Etymology and usage of rugs

Etymology and usage

The term carpet comes from Old French carpite. One derivation of the term states that the French term came from the Old Italian carpita, from the verb “carpire” meaning to pluck. The Online Etymology Dictionary states that the term “carpet” was first used in English in the late 13th century, with the meaning “coarse cloth”, and by the mid-14th century, “tablecloth, [or] bedspread”.The Online Etymology Dictionary states that the term comes “…from Old French carpite “heavy decorated cloth, carpet,” from Medieval Latin or Old Italian carpita “thick woolen cloth,” probably from Latin carpere “to card, pluck,” probably so called because it was made from unraveled, shred[d]ed, “plucked” fabric”. The meaning of the term “carpet” shifted in the 15th century to refer to floor coverings.

The term “carpet” is often used interchangeably with the term “rug”. Some sources define a carpet as stretching from wall to wall.Another definition treats rugs as of lower quality or of smaller size, with carpets quite often having finished ends. A third common definition is that a carpet is permanently fixed in place while a rug is simply laid out on the floor. Historically, the term “carpet” was also applied to table and wall coverings, as carpets were not commonly used on the floor in European interiors until the 15th century.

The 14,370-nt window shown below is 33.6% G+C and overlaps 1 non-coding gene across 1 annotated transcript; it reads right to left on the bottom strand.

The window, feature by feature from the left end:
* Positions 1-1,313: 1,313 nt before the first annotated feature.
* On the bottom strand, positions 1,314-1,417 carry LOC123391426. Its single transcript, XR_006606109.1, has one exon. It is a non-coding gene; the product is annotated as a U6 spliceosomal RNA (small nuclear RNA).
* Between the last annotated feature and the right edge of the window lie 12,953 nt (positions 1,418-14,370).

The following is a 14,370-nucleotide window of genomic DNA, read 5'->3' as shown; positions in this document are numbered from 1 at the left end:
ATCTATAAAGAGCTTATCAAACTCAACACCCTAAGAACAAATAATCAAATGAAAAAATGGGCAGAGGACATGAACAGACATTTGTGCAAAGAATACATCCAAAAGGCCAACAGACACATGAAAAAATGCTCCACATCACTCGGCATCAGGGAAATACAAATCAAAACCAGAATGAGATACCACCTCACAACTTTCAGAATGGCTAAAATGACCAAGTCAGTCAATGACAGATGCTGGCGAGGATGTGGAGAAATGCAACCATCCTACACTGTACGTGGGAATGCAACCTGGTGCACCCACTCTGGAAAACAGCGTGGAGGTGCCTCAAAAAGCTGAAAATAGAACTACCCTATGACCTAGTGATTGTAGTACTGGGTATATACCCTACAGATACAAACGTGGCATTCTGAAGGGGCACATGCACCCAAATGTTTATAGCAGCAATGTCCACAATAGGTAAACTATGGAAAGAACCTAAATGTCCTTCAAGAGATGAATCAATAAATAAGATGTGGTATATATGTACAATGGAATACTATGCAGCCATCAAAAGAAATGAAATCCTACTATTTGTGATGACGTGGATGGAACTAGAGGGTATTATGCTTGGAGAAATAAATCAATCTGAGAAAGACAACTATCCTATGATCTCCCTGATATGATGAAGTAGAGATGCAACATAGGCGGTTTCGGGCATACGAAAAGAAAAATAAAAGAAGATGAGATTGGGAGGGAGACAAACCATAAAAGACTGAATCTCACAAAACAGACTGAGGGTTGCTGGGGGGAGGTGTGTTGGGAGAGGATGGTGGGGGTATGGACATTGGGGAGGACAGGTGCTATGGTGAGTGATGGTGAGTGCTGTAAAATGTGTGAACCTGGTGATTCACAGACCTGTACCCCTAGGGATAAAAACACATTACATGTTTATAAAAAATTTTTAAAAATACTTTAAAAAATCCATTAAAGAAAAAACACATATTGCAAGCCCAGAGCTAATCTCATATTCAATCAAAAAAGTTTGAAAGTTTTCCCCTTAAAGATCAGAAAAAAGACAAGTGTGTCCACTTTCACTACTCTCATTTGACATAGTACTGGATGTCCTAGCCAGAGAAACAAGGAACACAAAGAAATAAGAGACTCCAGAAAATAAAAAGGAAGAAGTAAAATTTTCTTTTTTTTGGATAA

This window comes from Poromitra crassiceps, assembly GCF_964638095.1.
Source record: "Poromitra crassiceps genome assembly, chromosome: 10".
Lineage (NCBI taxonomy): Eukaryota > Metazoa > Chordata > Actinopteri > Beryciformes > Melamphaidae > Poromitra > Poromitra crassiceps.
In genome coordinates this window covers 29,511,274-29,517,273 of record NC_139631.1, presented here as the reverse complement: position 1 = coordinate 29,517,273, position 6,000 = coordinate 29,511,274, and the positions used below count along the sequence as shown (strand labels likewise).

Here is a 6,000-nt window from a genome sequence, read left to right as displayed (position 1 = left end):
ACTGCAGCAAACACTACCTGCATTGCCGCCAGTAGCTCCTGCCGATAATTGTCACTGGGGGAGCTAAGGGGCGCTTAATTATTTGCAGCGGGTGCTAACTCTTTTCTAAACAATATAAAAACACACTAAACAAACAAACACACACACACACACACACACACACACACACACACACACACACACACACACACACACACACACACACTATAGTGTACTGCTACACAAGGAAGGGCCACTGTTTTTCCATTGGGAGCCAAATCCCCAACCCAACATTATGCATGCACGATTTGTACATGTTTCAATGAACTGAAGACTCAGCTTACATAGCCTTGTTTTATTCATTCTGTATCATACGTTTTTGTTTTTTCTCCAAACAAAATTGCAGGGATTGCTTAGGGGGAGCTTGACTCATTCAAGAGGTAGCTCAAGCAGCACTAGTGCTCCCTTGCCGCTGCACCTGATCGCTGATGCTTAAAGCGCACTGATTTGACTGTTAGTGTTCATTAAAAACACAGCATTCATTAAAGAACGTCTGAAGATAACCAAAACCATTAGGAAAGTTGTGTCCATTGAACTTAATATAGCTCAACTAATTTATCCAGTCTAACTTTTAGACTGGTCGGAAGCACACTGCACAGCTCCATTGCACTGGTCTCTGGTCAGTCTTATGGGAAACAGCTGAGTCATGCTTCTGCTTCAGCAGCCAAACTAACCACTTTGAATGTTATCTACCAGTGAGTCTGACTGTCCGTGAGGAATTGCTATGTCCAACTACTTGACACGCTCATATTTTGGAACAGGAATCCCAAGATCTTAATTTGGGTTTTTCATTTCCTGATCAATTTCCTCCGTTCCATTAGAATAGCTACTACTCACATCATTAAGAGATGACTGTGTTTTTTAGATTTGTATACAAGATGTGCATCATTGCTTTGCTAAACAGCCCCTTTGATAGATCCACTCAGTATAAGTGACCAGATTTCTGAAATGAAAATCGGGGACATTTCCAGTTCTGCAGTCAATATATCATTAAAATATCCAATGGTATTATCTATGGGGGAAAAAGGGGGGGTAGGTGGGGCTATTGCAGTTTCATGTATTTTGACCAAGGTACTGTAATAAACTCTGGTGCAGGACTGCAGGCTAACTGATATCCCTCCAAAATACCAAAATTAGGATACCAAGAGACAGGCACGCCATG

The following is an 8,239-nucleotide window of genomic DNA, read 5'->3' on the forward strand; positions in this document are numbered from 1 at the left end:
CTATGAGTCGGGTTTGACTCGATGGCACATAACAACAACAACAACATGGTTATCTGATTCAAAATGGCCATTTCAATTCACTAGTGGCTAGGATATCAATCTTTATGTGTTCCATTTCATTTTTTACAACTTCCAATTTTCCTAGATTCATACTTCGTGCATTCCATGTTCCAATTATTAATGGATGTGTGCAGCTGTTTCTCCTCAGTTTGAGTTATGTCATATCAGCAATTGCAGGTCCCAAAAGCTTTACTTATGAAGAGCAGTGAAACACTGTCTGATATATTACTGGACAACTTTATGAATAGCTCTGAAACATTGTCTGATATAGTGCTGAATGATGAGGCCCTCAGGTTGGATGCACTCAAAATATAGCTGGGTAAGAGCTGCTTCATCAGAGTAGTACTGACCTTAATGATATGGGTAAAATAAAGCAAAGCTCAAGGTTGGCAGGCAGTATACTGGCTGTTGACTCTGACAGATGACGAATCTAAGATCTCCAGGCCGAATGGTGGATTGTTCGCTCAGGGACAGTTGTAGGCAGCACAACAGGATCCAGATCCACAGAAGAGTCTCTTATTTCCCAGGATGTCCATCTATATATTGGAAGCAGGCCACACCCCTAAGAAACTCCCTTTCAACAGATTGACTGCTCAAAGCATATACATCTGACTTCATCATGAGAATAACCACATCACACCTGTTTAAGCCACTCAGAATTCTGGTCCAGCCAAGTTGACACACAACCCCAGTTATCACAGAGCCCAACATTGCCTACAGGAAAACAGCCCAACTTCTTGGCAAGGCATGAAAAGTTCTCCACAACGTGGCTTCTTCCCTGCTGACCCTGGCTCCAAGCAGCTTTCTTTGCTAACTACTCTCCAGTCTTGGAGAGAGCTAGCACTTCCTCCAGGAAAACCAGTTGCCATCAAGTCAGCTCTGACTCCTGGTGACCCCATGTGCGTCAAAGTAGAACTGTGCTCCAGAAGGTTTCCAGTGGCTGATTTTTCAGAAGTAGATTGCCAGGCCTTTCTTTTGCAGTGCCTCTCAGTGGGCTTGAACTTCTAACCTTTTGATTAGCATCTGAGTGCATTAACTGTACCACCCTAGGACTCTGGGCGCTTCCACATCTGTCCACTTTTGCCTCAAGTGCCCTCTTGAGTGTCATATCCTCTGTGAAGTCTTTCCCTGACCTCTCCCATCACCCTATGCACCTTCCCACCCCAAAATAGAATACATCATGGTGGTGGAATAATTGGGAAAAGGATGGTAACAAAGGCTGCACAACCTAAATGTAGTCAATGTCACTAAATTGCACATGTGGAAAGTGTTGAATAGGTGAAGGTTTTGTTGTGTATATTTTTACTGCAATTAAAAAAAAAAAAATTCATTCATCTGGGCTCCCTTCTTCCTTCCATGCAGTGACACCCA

The term “rug” was first used in English in the 1550s, with the meaning “coarse fabric”. The term is of “…Scandinavian origin; compare Norwegian dialectal rugga “coarse coverlet,” from Old Norse rogg “shaggy tuft,” from Proto-Germanic *rawwa-, perhaps related to rag (n.) and rough (adj.).”The meaning of “rug” “…evolved to “coverlet, wrap” (1590s), then “mat for the floor” (1808)”.

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